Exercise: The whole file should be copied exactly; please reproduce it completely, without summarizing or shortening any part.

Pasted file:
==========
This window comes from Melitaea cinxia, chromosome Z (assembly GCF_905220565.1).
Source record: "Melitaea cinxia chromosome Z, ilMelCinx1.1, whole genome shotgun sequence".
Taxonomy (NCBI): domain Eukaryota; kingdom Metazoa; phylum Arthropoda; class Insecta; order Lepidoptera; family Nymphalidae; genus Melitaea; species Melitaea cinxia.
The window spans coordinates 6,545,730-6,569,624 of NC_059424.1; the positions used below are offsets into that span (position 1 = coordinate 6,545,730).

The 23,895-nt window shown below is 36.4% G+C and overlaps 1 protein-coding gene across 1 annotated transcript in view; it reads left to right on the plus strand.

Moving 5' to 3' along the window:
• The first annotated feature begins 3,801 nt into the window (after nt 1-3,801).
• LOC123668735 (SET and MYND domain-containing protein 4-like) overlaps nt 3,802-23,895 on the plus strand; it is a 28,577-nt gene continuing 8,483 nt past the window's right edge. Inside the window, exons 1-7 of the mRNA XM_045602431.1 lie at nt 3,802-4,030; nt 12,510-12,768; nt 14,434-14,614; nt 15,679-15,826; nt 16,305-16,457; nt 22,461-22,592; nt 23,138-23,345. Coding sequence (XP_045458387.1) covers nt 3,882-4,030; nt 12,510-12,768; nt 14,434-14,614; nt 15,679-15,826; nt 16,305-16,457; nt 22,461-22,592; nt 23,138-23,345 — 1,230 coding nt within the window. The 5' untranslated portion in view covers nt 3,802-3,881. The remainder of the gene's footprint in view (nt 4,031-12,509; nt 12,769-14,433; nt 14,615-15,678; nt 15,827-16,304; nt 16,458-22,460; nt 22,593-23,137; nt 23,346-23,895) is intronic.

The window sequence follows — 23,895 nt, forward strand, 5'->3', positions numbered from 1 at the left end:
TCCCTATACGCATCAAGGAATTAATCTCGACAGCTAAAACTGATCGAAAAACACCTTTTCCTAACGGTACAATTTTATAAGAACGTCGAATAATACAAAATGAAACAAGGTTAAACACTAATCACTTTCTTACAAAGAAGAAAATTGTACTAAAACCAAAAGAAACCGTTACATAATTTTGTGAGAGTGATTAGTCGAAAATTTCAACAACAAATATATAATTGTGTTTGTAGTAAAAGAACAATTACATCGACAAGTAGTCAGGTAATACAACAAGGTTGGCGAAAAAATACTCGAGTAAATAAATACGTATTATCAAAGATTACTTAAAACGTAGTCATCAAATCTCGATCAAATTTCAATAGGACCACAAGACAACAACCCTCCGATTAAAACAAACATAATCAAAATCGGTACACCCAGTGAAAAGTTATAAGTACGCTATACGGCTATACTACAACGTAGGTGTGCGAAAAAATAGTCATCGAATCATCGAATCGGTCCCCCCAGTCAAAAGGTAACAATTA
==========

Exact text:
This window comes from Melitaea cinxia, chromosome Z (assembly GCF_905220565.1).
Source record: "Melitaea cinxia chromosome Z, ilMelCinx1.1, whole genome shotgun sequence".
Taxonomy (NCBI): domain Eukaryota; kingdom Metazoa; phylum Arthropoda; class Insecta; order Lepidoptera; family Nymphalidae; genus Melitaea; species Melitaea cinxia.
The window spans coordinates 6,545,730-6,569,624 of NC_059424.1; the positions used below are offsets into that span (position 1 = coordinate 6,545,730).

The 23,895-nt window shown below is 36.4% G+C and overlaps 1 protein-coding gene across 1 annotated transcript in view; it reads left to right on the plus strand.

Moving 5' to 3' along the window:
• The first annotated feature begins 3,801 nt into the window (after nt 1-3,801).
• LOC123668735 (SET and MYND domain-containing protein 4-like) overlaps nt 3,802-23,895 on the plus strand; it is a 28,577-nt gene continuing 8,483 nt past the window's right edge. Inside the window, exons 1-7 of the mRNA XM_045602431.1 lie at nt 3,802-4,030; nt 12,510-12,768; nt 14,434-14,614; nt 15,679-15,826; nt 16,305-16,457; nt 22,461-22,592; nt 23,138-23,345. Coding sequence (XP_045458387.1) covers nt 3,882-4,030; nt 12,510-12,768; nt 14,434-14,614; nt 15,679-15,826; nt 16,305-16,457; nt 22,461-22,592; nt 23,138-23,345 — 1,230 coding nt within the window. The 5' untranslated portion in view covers nt 3,802-3,881. The remainder of the gene's footprint in view (nt 4,031-12,509; nt 12,769-14,433; nt 14,615-15,678; nt 15,827-16,304; nt 16,458-22,460; nt 22,593-23,137; nt 23,346-23,895) is intronic.

The window sequence follows — 23,895 nt, forward strand, 5'->3', positions numbered from 1 at the left end:
TCCCTATACGCATCAAGGAATTAATCTCGACAGCTAAAACTGATCGAAAAACACCTTTTCCTAACGGTACAATTTTATAAGAACGTCGAATAATACAAAATGAAACAAGGTTAAACACTAATCACTTTCTTACAAAGAAGAAAATTGTACTAAAACCAAAAGAAACCGTTACATAATTTTGTGAGAGTGATTAGTCGAAAATTTCAACAACAAATATATAATTGTGTTTGTAGTAAAAGAACAATTACATCGACAAGTAGTCAGGTAATACAACAAGGTTGGCGAAAAAATACTCGAGTAAATAAATACGTATTATCAAAGATTACTTAAAACGTAGTCATCAAATCTCGATCAAATTTCAATAGGACCACAAGACAACAACCCTCCGATTAAAACAAACATAATCAAAATCGGTACACCCAGTGAAAAGTTATAAGTACGCTATACGGCTATACTACAACGTAGGTGTGCGAAAAAATAGTCATCGAATCATCGAATCGGTCCCCCCAGTCAAAAGGTAACAATTA